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Upstream FIDs to increase in 2024 as project economics rebound

  • Focus targeted at deepwater resources
  • 30 projects to reach FID in 2024, with up to US$125 billion in investment and 14 billion boe sanctioned

Up to 30 upstream projects larger than 50 million of barrels of oil equivalent (boe) could reach FID in 2024, an increase from 22 in 2023, according to latest report from Wood Mackenzie.

The industry watchdog report – “Class of 2024: benchmarking this year’s upstream FIDs” states that project activity will increase this year, with a total of $US125 billion in investment and the potential for 14 boe up for sanction.

“With many projects delayed or postponed, we expect operators to commit to more projects in 2024 than last year,” says Ross McGavin, principal analyst at Woods. “National Oil Companies (NOCs) in the Middle East will control the most projects, but the Majors will be busy as well, particularly as they prioritise advantaged deepwater resources.”

With the Woodmac’s Lens Upstream showing that as the number of projects rise in 2024, breakevens are projected to fall, with an associated bounce back in returns (IRRs) which dipped in 2023. The class of 2024 projects according to Wood’s team require an average of US$47/bbl to generate a 15% IRR, slightly below the class of 2023’s US$49/bbl. The weighted average IRR for the class of 2024 which is set at 23%, is expected to get help through a higher liquids which is likely to weigh 57% in 2024, compared to 2023’s 46% and the five-year average of 51%.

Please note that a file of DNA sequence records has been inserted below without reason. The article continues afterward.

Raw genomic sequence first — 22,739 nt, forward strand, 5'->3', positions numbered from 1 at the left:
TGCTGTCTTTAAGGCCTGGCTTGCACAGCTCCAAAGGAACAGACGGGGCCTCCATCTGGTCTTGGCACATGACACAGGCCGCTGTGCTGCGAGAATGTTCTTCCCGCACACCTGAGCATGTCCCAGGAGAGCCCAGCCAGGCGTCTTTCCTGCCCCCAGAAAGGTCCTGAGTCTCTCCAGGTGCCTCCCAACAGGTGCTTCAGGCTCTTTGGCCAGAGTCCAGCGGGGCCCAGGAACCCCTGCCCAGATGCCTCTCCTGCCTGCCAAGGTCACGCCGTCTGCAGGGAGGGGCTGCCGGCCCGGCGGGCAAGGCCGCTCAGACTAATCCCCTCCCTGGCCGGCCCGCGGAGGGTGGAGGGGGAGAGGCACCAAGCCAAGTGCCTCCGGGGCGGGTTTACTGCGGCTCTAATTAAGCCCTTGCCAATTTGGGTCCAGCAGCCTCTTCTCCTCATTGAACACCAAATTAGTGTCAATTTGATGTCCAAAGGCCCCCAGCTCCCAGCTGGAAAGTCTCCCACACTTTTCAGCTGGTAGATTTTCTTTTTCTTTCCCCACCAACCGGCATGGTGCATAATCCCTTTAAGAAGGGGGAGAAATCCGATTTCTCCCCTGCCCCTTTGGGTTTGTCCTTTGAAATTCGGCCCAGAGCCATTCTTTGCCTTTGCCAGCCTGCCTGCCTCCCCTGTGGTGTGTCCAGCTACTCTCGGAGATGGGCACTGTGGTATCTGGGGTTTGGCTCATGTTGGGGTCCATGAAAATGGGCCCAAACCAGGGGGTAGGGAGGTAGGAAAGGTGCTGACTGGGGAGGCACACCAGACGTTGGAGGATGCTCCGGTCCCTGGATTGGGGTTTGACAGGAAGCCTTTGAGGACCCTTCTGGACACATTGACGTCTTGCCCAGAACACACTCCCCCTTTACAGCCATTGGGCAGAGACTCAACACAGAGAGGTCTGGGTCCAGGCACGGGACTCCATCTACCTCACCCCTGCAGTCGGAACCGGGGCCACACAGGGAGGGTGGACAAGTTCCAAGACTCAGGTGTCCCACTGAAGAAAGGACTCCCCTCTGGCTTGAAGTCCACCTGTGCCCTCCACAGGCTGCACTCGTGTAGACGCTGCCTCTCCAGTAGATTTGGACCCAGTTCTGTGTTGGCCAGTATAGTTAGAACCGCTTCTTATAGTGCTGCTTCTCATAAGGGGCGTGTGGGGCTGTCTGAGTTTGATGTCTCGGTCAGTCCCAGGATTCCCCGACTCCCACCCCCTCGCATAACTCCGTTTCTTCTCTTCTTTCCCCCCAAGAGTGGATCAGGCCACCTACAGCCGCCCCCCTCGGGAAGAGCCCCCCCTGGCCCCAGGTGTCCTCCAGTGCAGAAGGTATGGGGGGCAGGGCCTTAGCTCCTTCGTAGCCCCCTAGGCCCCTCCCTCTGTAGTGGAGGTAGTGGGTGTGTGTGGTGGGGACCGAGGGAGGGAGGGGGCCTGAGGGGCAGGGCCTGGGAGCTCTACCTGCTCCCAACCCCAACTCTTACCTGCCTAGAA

“The higher liquids weighting and higher long-term price assumptions will improve IRRs for this year’s projects”, McGavin said. “Most payback periods are less than eight years from FID, as operators focus on rapid execution, lower unproductive capital, and higher returns.”

With a significant emphasis on deepwater projects and advantaged barrels the report shows, the average emissions intensity for the FID class of 2024 will be 13.6 kgCO2e/boe, well below the global upstream average of 21 kgCO2e/boe (including liquefaction emissions), according to Wood’s Emissions Benchmarking tool.

“New projects are a lever to meet emission reduction goals, especially those focused on deepwater projects that continue to deliver on low emissions intensity and economic returns”, McGavin said.

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